• Steve Chase’s "Letters to a Fellow Seeker" engages the reader in Quaker exploration as a Christian faith.

  • One can explore and discuss a book; key questions can focus on Quaker belief.

  • Quaker culture; traditions versus transmissions.

  • Thomas Kelly's "testimony of devotion"

  • It may be useful to define our beliefs and develop a sense of detail; how to center and know "the truth"

  • We should focus less on results and more on quicker process.

  • Quaker practice may constitute a category of important religious education.

  • A workshop on economic morality

  • We know our faith and experimentally; business meeting is a laboratory in how we learn to live with one another.

  • George Fox is quoted as saying ‘The professors say that the prophets say this. Others say that Jesus says that. But I want to know ‘What canst thou say?’” (Our own lives must speak.)

  • There is a is a Zen proverb that says when you are walking through a mist you don't realize you're getting wet until the end when you realize you are soaked.

  • Unity to know each other more deeply

  • Each of us must be a beloved member to know the beloved community.

  • Group seeking

  • "To see what love can do"

  • Are there needs we must respond to?

  • Are our decisions rational or from the motivational spirit?

  • How to test our leanings?

  • Individual stories are powerful.

  • Disagreements provide an opportunity for listening.

  • There is a logical progression when the inner connection and action are engaged.

  • Approaches to the Divine

  • How one grows with inner conviction and power; leading!

  • Inner ‘movement’ as Quaking with an increase in energy.

  • Recognizing being moved by the Spirit

  • Our own Meeting has sufficient resources; we may not need to borrow them from other places.

  • Spiritual development that facilitates communication

  • Deepening

  • Combination of individual sharing at history

 

  1. When should religious education be scheduled?

  • A single day? A single hour? Less?

  • It's important that we make topics and activities accessible broadly, and not confine them to rigid time frames.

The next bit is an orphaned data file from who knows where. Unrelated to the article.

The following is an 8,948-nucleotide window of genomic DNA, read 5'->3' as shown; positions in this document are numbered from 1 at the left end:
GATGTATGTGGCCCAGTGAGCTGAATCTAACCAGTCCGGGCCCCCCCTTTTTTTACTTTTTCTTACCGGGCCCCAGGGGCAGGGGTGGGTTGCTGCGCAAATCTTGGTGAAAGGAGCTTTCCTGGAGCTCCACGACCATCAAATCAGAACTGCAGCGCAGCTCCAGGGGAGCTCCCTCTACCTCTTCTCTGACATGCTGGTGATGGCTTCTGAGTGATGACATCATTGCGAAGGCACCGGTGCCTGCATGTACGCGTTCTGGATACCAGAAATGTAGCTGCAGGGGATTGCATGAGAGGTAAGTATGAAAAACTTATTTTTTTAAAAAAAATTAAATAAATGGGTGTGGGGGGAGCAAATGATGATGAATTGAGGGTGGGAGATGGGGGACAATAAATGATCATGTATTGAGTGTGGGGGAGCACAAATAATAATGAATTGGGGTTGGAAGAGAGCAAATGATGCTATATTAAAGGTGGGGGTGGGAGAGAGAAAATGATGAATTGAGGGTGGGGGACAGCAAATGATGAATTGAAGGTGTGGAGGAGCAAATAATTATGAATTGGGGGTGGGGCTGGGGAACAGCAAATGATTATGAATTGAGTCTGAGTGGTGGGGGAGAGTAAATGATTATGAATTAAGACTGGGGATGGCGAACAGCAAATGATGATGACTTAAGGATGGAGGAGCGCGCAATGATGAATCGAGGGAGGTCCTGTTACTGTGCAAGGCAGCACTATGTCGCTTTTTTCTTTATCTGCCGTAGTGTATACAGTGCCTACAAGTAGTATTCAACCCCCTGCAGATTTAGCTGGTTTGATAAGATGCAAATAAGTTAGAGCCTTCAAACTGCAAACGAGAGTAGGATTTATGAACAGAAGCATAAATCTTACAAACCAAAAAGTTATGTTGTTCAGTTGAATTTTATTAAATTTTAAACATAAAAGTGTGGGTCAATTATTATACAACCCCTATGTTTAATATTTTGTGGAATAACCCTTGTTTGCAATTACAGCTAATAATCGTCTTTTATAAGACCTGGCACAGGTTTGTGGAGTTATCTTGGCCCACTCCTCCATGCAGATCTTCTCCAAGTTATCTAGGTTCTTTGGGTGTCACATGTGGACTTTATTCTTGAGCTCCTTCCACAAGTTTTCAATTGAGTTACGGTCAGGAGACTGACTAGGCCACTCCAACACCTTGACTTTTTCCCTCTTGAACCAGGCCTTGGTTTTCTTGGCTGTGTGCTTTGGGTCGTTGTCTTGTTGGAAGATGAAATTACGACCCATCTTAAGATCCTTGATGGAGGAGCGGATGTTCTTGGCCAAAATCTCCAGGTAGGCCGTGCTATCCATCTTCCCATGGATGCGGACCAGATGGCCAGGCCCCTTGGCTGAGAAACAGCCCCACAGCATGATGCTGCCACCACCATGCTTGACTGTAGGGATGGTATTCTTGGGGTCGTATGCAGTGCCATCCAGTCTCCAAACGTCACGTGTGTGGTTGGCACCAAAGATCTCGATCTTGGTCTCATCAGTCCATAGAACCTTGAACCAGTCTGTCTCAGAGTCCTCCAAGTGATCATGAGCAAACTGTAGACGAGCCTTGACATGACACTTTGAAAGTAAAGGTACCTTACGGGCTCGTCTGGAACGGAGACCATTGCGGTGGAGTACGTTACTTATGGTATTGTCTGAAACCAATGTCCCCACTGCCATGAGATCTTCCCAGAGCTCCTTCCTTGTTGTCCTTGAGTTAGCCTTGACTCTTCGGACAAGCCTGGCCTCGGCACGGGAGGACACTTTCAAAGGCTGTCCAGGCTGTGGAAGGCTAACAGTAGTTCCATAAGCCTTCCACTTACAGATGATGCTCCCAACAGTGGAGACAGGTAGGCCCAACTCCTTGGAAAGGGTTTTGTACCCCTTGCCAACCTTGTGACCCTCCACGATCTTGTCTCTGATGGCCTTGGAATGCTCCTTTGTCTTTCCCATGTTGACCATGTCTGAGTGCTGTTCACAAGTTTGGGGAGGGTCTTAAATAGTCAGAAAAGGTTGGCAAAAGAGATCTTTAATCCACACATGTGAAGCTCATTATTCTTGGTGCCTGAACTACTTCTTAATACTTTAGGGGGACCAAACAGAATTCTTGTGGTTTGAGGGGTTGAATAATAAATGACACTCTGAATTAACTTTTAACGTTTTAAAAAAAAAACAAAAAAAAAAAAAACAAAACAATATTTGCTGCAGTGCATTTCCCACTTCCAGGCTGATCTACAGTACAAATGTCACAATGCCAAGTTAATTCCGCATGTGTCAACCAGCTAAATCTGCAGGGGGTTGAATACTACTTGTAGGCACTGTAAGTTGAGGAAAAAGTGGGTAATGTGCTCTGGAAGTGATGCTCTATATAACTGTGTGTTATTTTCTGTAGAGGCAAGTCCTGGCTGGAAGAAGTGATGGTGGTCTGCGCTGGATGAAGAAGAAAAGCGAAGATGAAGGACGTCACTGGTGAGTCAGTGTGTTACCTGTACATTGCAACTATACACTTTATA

• We should be open to this all days of the week; we should consider spontaneous occurrences as well as planned times.

  • Passion and creative thinking

  • Not restricting the time to Sunday

  • What are ways to involve others more than only the select few?

  • What are the challenges offered by imposing the Meeting’s values on the next generation?

  • How to use we learned in our lives?

  • How to apply and share those applications?

  • We should not focus on one time, but expand it to our calling.

  • A flexible schedule with fluid agenda

  • How can we involve inter-generational participants?

  • How to follow our leadings?

  • We can seek opportunities for volunteers to organize and participate in events.

  • Who will coordinate this work?

  • We need leaders to organize and leaders to participate.

  • How can we ask others about this religious education movement?

  • Counter the connection between second Sunday Friends Journal worship-sharing and other religious educational activities?

  • There need not be just one program.

  • There are many sources to draw upon.

  • We need deeper spirit practice.

  • We can ask Friends to respond about what they'd like to do.

  • We should probably increase awareness of what others among us are doing.

  • What is the sum of our actions as individuals?

  • We can help to recognize each other's gifts.

  • Another role is to identify individual needs, to which religious education can respond.

  • Marty Carroll is already a resource and model for us; we can continue a format that's already in place.

  • There are outreach opportunities present here for us.

 

 

Faithfully submitted, David Henkel (convener)